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Government Open Source

US Consumer Financial Protection Bureau Embraces FOSS, Publishes On Github 38

New submitter gchaix writes "The U.S. Federal Consumer Financial Protection Bureau has publicly embraced open source software and has begun posting its code to GitHub. From the article: 'Until recently, the federal government was hesitant to adopt open-source software due to a perceived ambiguity around its legal status as a commercial good. In 2009, however, the Department of Defense made it clear that open-source software products are on equal footing with their proprietary counterparts. We agree, and the first section of our source code policy is unequivocal: We use open-source software, and we do so because it helps us fulfill our mission. Open-source software works because it enables people from around the world to share their contributions with each other. The CFPB has benefited tremendously from other people's efforts, so it's only right that we give back to the community by sharing our work with others.'"
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US Consumer Financial Protection Bureau Embraces FOSS, Publishes On Github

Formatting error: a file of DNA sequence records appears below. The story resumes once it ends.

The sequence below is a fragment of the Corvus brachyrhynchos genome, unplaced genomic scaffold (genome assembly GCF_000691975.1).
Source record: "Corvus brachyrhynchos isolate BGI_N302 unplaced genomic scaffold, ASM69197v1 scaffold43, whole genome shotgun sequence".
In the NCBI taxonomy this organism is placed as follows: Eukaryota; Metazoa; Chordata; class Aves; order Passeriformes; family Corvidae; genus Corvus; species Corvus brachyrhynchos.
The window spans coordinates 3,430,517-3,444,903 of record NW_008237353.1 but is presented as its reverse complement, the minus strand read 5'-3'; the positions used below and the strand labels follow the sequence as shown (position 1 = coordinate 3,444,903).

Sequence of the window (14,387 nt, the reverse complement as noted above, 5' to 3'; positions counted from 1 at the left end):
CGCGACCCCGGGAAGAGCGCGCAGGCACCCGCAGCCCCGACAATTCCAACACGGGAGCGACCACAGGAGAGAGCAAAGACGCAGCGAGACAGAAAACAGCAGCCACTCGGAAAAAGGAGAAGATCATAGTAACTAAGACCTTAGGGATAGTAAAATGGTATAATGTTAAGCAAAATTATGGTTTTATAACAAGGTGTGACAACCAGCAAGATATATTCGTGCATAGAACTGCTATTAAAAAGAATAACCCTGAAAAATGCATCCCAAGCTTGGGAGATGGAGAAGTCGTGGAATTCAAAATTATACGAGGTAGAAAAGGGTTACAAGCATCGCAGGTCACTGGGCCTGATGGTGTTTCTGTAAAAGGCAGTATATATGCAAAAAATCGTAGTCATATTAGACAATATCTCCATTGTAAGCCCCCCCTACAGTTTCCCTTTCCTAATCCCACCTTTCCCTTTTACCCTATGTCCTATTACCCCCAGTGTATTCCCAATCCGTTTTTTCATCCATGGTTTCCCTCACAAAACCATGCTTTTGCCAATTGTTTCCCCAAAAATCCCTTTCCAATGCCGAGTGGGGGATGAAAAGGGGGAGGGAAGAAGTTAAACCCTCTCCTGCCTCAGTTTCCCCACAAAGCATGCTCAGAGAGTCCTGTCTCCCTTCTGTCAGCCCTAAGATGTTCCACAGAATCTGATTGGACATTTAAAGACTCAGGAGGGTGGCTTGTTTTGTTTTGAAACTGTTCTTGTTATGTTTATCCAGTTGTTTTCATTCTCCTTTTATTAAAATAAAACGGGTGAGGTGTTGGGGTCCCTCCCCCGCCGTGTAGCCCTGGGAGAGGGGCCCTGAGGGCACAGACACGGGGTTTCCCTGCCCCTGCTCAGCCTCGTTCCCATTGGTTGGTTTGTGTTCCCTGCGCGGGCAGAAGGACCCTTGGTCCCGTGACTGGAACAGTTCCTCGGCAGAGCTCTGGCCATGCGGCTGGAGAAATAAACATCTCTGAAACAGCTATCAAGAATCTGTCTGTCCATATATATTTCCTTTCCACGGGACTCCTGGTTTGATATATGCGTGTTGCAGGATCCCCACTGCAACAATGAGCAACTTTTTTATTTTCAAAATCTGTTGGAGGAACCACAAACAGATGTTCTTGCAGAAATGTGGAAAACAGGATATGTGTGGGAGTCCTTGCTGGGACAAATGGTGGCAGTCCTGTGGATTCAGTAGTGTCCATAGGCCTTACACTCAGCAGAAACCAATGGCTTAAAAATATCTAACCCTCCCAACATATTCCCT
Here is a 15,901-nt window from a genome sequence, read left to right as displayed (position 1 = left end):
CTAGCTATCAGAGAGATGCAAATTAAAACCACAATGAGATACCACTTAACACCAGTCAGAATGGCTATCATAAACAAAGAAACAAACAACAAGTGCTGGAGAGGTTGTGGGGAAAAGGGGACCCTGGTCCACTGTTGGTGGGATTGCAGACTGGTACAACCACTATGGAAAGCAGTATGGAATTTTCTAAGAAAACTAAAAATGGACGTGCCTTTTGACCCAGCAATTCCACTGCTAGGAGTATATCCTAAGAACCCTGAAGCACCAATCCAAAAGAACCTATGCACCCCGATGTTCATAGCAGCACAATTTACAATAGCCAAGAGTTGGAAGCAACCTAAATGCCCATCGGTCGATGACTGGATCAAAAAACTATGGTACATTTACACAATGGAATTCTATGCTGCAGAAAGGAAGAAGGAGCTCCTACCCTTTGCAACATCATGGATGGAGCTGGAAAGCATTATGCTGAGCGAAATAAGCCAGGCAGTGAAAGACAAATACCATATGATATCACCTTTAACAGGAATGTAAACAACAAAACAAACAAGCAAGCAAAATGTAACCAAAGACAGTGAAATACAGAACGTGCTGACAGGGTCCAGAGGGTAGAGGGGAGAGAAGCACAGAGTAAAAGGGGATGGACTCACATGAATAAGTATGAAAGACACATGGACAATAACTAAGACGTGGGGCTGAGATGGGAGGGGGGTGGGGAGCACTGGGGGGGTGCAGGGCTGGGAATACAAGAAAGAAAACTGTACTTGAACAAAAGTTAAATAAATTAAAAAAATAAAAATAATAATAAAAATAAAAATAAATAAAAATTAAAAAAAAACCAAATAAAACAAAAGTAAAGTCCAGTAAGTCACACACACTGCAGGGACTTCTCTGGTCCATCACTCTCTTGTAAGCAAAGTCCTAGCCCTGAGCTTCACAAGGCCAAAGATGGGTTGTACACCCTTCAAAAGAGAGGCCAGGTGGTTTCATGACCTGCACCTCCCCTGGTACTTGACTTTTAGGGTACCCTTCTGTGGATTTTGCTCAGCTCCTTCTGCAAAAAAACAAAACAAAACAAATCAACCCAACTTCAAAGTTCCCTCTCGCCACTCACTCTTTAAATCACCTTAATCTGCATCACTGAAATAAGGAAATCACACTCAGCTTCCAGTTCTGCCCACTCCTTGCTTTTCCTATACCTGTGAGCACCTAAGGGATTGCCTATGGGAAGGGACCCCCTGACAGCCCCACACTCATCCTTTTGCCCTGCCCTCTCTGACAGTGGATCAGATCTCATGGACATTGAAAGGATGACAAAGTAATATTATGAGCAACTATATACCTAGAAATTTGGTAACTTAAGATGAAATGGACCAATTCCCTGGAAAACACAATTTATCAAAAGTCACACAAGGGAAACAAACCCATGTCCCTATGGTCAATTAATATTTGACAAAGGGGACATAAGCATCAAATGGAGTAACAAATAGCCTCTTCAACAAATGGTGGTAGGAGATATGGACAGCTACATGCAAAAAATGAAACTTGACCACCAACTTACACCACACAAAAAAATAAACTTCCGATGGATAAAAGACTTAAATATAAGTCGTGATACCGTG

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  • It was potentially illegal because Congress was not offically in recess. Republicans have gone out of the way to keep congress out of recess for the the last 3 years using procedural stunts.

    What's interesting about that is that, although the Senate was engaging in a charade of a "session," Obama didn't actually have to wait for them to "adjourn." Article 3 gives the executive the power to declare congress in recess in situations where the houses are divided regarding going into recess--as they were at the time.

    Why didn't he use it? It's spelled out in the constitution--not even an amendment, it's part of the original text--so what gives? Why not just issue an executive order that says "Pursuant to Article 3 powers of the executive, with both houses of congress in disagreement over whether to adjourn, I hereby declare them to be in recess until xyz date."

    It wouldn't have been any kind of power-grab... It is the most constitutional thing he could have done, and would have been absolutely air-tight. He'd have out-manuevered the GOP, gotten his nominees appointed, and been able to move on. Instead, he gave his political enemies more ammunition to attack him with. Surely he has to have figured out they're going to be pissed and sue, no matter what he does, and that the Supreme Court fix is in, so he's got to conduct himself in a manner that is just absolutely constitutionally unquestionably allowed.

Statistics are no substitute for judgement. -- Henry Clay